select @last_row = @@rowcount

select @log_size = sum( FileSize ) / 1048576.00,
@unused = sum( case when Status = 0 then FileSize else 0 end ) / 1048576.00,
@shrinkable = sum( case when id < @last_row - 1 and Status = 0 then FileSize else 0 end ) / 1048576.00
from #loginfo

select @unused1 = @unused -- save for later

select 'iteration' = @iteration,
'log size, MB' = @log_size,
'unused log, MB' = @unused,
'shrinkable log, MB' = @shrinkable,
'shrinkable %' = convert( decimal(6,2), @shrinkable * 100 / @log_size )

while @shrinkable * 100 / @log_size > @target_percent
and @shrinkable > @target_size_MB
and @iteration < @max_iterations begin
select @iteration = @iteration + 1 -- this is just a precaution

exec( 'insert table_to_force_shrink_log select name from sysobjects
delete table_to_force_shrink_log')

select @file = 0
while @file < @file_max begin
select @file = @file + 1
select @fileid = fileid from #logfiles where id = @file
exec( 'dbcc shrinkfile( ' + @fileid + ' )' )
end

exec( 'backup log [' + @db + '] ' + @backup_log_opt )

truncate table #loginfo
insert #loginfo ( FileId, FileSize, StartOffset, FSeqNo, Status, Parity, CreateTime ) exec ( 'dbcc loginfo' )
select @last_row = @@rowcount

select @log_size = sum( FileSize ) / 1048576.00,
@unused = sum( case when Status = 0 then FileSize else 0 end ) / 1048576.00,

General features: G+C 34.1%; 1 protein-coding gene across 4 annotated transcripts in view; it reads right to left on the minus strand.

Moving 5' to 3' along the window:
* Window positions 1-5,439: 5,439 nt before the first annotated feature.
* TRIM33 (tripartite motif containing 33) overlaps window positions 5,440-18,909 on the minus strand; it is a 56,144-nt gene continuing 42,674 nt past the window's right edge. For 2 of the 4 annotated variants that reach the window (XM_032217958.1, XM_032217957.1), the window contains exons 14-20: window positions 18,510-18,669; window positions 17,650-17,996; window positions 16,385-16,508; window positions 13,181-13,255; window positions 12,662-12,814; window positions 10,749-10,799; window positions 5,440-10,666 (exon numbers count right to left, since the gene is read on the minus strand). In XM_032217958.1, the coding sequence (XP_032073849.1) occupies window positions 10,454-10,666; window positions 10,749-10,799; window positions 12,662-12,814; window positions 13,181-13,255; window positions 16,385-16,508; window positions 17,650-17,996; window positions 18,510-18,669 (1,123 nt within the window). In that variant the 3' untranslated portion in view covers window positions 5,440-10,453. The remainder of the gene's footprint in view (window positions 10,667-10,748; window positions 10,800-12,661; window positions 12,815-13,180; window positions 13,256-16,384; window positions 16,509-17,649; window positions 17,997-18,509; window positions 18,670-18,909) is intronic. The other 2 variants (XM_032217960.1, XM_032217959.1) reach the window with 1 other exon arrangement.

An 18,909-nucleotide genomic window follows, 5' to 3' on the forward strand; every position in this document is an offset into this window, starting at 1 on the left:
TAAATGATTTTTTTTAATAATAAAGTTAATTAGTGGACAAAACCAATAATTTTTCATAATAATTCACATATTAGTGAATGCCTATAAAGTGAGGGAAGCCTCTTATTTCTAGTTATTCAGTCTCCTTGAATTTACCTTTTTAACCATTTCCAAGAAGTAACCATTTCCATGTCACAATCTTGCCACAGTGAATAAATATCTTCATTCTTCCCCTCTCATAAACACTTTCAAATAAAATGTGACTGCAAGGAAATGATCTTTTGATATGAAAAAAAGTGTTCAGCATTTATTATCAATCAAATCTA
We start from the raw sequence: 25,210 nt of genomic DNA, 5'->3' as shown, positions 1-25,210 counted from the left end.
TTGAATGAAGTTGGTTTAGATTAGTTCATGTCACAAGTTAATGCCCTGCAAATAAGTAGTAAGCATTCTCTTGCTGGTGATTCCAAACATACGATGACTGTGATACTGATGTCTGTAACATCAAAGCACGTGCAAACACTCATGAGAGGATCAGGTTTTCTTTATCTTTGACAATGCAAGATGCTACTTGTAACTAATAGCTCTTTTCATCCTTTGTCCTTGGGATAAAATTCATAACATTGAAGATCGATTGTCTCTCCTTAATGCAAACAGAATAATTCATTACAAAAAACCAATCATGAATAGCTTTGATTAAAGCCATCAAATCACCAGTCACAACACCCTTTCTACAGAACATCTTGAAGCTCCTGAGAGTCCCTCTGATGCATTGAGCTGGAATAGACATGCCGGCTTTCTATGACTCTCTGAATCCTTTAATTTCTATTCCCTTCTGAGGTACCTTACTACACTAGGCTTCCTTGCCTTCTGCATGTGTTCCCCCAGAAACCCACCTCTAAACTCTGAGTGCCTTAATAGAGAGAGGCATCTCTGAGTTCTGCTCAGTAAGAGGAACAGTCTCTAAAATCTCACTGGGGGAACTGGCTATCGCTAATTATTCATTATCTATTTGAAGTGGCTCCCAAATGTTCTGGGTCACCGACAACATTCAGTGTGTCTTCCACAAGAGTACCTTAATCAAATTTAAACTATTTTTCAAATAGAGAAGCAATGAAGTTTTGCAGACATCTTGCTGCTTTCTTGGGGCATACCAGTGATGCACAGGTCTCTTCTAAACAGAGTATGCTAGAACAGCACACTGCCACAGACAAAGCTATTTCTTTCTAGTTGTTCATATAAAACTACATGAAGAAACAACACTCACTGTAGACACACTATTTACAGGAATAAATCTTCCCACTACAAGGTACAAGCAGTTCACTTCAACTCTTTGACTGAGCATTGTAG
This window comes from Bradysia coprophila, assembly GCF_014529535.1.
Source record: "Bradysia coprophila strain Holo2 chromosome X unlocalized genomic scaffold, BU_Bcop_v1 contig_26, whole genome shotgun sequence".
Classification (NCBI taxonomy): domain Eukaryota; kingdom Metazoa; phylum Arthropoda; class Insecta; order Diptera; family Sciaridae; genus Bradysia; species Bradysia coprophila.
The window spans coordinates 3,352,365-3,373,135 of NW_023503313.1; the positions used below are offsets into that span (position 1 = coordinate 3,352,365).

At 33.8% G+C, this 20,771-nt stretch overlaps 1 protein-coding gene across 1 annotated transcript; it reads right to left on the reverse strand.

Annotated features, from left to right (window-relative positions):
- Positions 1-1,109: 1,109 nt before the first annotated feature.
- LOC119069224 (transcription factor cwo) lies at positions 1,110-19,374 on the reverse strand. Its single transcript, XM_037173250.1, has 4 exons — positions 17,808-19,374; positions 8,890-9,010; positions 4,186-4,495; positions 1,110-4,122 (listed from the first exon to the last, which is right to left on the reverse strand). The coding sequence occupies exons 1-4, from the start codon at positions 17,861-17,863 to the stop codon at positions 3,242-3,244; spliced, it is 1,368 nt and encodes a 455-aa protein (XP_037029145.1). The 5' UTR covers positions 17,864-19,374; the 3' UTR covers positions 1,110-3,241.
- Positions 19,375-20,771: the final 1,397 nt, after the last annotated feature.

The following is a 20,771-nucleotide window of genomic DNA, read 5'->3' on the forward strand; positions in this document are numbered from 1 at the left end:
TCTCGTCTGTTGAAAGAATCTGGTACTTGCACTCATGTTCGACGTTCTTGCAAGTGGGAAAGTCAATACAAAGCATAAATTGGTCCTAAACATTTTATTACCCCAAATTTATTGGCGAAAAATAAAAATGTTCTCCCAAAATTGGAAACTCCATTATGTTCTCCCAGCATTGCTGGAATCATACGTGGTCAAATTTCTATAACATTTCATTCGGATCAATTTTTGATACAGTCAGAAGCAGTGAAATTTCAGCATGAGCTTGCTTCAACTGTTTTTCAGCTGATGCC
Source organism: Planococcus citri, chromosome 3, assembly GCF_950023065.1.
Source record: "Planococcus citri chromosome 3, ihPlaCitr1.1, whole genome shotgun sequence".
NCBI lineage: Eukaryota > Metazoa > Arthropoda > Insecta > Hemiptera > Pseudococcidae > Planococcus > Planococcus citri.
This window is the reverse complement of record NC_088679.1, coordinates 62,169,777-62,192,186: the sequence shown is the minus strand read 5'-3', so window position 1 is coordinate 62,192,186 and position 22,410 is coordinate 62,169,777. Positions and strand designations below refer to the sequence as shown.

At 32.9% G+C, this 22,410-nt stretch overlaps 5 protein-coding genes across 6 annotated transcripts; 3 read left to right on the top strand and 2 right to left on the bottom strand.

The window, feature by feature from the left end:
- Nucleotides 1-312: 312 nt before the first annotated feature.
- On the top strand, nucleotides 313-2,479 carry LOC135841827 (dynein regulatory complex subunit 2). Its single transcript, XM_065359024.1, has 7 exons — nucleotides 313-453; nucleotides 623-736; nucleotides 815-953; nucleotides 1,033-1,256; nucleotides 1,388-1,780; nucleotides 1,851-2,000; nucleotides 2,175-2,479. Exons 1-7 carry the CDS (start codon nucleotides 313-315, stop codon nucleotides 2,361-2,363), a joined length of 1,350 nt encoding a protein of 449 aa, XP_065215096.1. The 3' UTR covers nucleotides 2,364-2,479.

@shrinkable = sum( case when id < @last_row - 1 and Status = 0 then FileSize else 0 end ) / 1048576.00
from #loginfo

select 'iteration' = @iteration,
'log size, MB' = @log_size,
'unused log, MB' = @unused,
'shrinkable log, MB' = @shrinkable,
'shrinkable %' = convert( decimal(6,2), @shrinkable * 100 / @log_size )
end

if @unused1 < @unused
select 'After ' + convert( varchar, @iteration ) +
' iterations the unused portion of the log has grown from ' +
convert( varchar, @unused1 ) + ' MB to ' +
convert( varchar, @unused ) + ' MB.'
union all
select 'Since the remaining unused portion is larger than 10 MB,' where @unused > 10
union all
select 'you may try running this procedure again with a higher number of iterations.' where @unused > 10
union all
select 'Sometimes the log would not shrink to a size smaller than several Megabytes.' where @unused <= 10

else
select 'It took ' + convert( varchar, @iteration ) +
' iterations to shrink the unused portion of the log from ' +
convert( varchar, @unused1 ) + ' MB to ' +
convert( varchar, @unused ) + ' MB'

exec( 'drop table table_to_force_shrink_log' )

Return
go

exec sp_force_shrink_log
 --   @target_size_MB=1
go
drop proc sp_force_shrink_log
go

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Author Comment

by:arajoe
ID: 16863792
Sorry I am using SQL2000. I want to shrink it beacause I am deleting a bunch of records. This explodes the log to upwards of 3gigs. Is there a different/better way of doing it? I am not neccesarily running out of diskspace.
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LVL 75

Accepted Solution

by:
Anthony Perkins earned 2000 total points
ID: 16863815
All you have to do is backup the database and Transaction Log.  This last will mark all inactive entries and you can then shrink the Transaction Log.  Just understand that repeated SHRINKing the Transaction Log, is not good for performance.